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ST-09-0002 NSA/CSS OIG Draft about Stellar Wind (2009) [pdf] (documentcloud.org)
53 points by rdl 1486 days ago | hide | past | web | 16 comments | favorite



Second, in March 2003, the IG advised General Hayden that he should report violations of the Authorization to the President. In February of 2003, the OIG learned of PSP incidents or violations that had not been reported to overseers as required, because none had the clearance to see the report.

And you thought your organizational problems were tough.


"(TS//SI//NF) General Hayden stated that he never asked for or read the OLC legal opinion supporting the PSP. The Deputy GC stated that it was his understanding that the [legal] opinion [supporting authorization] was not shared with the NSA because it was considered confidential legal advice to the President."

So he didn't want to know it because "President says it's cool, and if it's not, well that's his problem, not mine." Except when you have this level of secrecy, it takes an extraordinary act like Snowden to shed any light on the matter and bring about legitimate criticism. So many levels of negligence here...


So, the NSA was known to tap, track and view Obama's comms in the past - but at the same time they claim to not read some info because they are "respecting the legal advice as confidential"?

Where does the crazy hypocrisy stop with these people. I think they are all absolutely insane.


Technically this probably should be tagged as (2009). It's also technically a (TOP SECRET/STLW/ORCON/NOFORN) document, so if you have a clearance, you shouldn't be viewing it. (if you don't have a clearance, you also shouldn't be viewing it, but that's someone else's problem...)


Those with a clearance can just glance at the top of the document and see that they shouldn't read it, right?

The only reason to worry is if you believe that your accessing of this document is being tracked by the authorities ...


Pretty remarkable that this means that folks with a clearance will end up with less information than those without one.

Is this a commonly-discussed problem in the security world? Is there an exception granted for publicly-disseminated information (such as leaks published in newspapers)?


There is no exception. When Wikileaks posted its cables, the government mandated that anyone with a clearance shall not visit the websites and view the information. If it happened, it would be classified as a "data spill" which means classified info on a network with a lower classification.

"Data spills" sometimes result in punishment. If the mods read this comment, please return the classification to the title as it would ensure people with clearances were warned about the classification of the information contained.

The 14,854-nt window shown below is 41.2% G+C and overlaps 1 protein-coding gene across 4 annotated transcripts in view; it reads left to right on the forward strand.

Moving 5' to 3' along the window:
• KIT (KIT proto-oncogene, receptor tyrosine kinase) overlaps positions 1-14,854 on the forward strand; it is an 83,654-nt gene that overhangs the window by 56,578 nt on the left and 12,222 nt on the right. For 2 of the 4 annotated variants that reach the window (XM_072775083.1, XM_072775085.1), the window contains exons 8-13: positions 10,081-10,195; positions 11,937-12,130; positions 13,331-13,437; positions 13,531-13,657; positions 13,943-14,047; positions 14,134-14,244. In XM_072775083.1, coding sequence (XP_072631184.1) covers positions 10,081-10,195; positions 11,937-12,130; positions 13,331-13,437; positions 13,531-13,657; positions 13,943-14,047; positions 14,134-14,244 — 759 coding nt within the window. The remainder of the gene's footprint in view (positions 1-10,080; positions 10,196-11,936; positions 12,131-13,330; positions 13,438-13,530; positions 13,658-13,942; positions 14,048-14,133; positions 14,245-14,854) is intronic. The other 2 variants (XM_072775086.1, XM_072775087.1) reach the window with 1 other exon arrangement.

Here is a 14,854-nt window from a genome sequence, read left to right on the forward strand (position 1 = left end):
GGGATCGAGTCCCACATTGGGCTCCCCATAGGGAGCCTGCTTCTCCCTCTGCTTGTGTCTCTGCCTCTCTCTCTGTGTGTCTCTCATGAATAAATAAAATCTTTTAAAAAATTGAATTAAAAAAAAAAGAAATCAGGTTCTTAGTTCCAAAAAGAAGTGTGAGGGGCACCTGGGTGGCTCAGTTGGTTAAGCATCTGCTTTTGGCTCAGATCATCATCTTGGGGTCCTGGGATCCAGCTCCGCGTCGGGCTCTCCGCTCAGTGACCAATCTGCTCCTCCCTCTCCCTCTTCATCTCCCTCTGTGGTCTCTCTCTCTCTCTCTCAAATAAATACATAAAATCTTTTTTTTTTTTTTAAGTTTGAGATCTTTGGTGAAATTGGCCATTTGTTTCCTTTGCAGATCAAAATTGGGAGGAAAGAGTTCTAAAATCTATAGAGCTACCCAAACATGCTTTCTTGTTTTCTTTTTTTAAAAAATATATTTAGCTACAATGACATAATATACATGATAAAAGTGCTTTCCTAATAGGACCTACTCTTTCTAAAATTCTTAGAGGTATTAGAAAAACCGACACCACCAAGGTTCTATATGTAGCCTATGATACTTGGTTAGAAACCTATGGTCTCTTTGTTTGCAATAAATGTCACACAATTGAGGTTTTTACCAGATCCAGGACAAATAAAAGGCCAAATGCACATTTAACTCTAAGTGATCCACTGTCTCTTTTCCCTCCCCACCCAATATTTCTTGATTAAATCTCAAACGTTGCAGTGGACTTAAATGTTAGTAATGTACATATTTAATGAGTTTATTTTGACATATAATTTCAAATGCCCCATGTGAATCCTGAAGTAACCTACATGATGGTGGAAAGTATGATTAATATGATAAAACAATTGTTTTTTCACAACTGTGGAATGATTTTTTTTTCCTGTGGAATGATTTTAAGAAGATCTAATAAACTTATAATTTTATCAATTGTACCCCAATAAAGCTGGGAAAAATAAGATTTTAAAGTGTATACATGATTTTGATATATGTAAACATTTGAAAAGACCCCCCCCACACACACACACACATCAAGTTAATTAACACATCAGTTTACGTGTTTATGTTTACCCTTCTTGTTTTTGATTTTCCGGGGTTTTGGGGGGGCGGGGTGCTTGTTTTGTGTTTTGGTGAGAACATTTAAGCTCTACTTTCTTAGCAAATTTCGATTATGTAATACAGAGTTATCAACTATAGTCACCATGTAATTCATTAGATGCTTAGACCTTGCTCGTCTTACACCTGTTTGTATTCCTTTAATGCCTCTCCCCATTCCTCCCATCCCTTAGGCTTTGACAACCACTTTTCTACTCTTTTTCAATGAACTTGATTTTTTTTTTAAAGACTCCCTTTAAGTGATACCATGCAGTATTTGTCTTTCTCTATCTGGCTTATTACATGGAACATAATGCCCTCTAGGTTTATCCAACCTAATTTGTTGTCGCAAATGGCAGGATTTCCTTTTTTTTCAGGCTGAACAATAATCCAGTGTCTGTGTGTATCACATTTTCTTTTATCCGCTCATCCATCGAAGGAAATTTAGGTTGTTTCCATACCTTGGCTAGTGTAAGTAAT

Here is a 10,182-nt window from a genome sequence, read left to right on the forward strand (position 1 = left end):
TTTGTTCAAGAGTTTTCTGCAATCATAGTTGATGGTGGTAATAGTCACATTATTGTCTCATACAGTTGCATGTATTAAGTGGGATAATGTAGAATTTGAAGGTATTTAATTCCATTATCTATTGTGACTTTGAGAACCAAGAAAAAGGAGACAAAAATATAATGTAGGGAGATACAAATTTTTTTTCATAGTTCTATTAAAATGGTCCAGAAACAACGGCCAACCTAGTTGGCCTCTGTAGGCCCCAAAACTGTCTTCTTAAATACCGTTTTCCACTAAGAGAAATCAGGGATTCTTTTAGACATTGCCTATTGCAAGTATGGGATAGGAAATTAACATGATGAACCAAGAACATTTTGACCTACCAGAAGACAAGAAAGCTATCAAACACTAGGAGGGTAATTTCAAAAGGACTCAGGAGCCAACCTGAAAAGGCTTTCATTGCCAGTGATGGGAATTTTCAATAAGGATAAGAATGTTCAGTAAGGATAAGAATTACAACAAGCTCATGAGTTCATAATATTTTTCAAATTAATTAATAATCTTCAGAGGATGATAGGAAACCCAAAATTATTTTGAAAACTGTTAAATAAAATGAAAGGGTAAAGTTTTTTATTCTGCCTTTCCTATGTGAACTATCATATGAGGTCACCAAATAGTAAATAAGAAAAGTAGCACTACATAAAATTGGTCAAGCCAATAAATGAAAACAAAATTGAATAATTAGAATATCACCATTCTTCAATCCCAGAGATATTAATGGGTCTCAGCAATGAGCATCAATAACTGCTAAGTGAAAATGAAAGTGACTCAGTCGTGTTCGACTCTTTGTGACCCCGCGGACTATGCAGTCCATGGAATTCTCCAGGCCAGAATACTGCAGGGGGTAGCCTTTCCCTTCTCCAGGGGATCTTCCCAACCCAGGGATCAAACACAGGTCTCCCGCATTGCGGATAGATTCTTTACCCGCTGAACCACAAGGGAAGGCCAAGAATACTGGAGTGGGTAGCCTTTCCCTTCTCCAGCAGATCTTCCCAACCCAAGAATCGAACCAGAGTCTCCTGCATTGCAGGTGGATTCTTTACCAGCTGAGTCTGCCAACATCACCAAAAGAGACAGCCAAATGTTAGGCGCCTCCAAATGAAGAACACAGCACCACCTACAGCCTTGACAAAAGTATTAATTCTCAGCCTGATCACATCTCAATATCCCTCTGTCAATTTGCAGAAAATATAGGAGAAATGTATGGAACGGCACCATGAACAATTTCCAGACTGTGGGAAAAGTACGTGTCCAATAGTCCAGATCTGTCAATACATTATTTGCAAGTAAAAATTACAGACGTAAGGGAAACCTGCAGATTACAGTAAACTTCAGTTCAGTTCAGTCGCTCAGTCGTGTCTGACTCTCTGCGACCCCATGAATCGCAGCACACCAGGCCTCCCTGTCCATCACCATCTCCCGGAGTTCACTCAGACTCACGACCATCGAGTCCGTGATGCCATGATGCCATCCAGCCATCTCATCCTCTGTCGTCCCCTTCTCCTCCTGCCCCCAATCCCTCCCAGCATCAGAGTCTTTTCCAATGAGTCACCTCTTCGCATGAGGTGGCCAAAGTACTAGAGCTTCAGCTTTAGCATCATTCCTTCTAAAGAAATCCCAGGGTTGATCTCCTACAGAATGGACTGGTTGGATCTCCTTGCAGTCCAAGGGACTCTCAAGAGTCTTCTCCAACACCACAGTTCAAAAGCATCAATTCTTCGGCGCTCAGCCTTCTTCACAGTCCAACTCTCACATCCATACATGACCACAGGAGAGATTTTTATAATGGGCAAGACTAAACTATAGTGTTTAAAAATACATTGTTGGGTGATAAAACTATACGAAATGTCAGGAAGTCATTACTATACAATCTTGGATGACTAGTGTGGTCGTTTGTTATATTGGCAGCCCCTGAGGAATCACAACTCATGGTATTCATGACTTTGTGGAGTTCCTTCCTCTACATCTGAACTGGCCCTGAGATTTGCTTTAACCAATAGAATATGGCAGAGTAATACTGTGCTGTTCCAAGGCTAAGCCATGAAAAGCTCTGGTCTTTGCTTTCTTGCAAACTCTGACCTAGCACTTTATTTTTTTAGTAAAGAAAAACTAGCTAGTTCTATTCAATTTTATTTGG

"please return the classification to the title as it would ensure people with clearances were warned'

A fairly pointless precaution, as the prohibited material appears all over once it's publicly disseminated, including in places like the NY Times. I worked in a government lab when the first round of Wikileaks happened, and I got the memo: don't search out the material, don't read it even if you find it in the newspaper, etc. But the security people weren't completely crazy, so if you visited the front page of the Washington Post and there happened to be some stuff on there that was still classified, it wasn't treated as a security incident.


A publicly clickable link can only be clicked. Imagine if you consciously don't want to click but your toddler nearby messes with your keyboard and clicks the link. Do you then become suspicious due to no fault of your own?


I put the classification legend in the submission title, but the editor elves deleted it.


You could right-click on the link and view where it goes. Do you become suspicious from your toddler's click? Yes, yes you do. Not actionable in itself, but it will be on your secret file you can't see, forever.


This is a very extreme leak, technical details of capabilities, names of persons (and locations)... No bueno amigos, glad I don't deal with classified documents, I'm sure their lives are becoming hell now.


This post is basically a duplicate of https://news.ycombinator.com/item?id=5952699 ,

since this document was released by the Guardian, and is discussed and linked to by the article at: http://www.guardian.co.uk/world/2013/jun/27/nsa-data-mining-...


The section titled "Evolution of NSA Partnerships with Private Sector" (p28) is interesting.


I'm really interested in the names of the companies. Sad they used "COMPANY A" instead of naming them -- given how classified the report was, I wonder why.


Thank you Scribd for caching this; the original seems to have gotten pulled.




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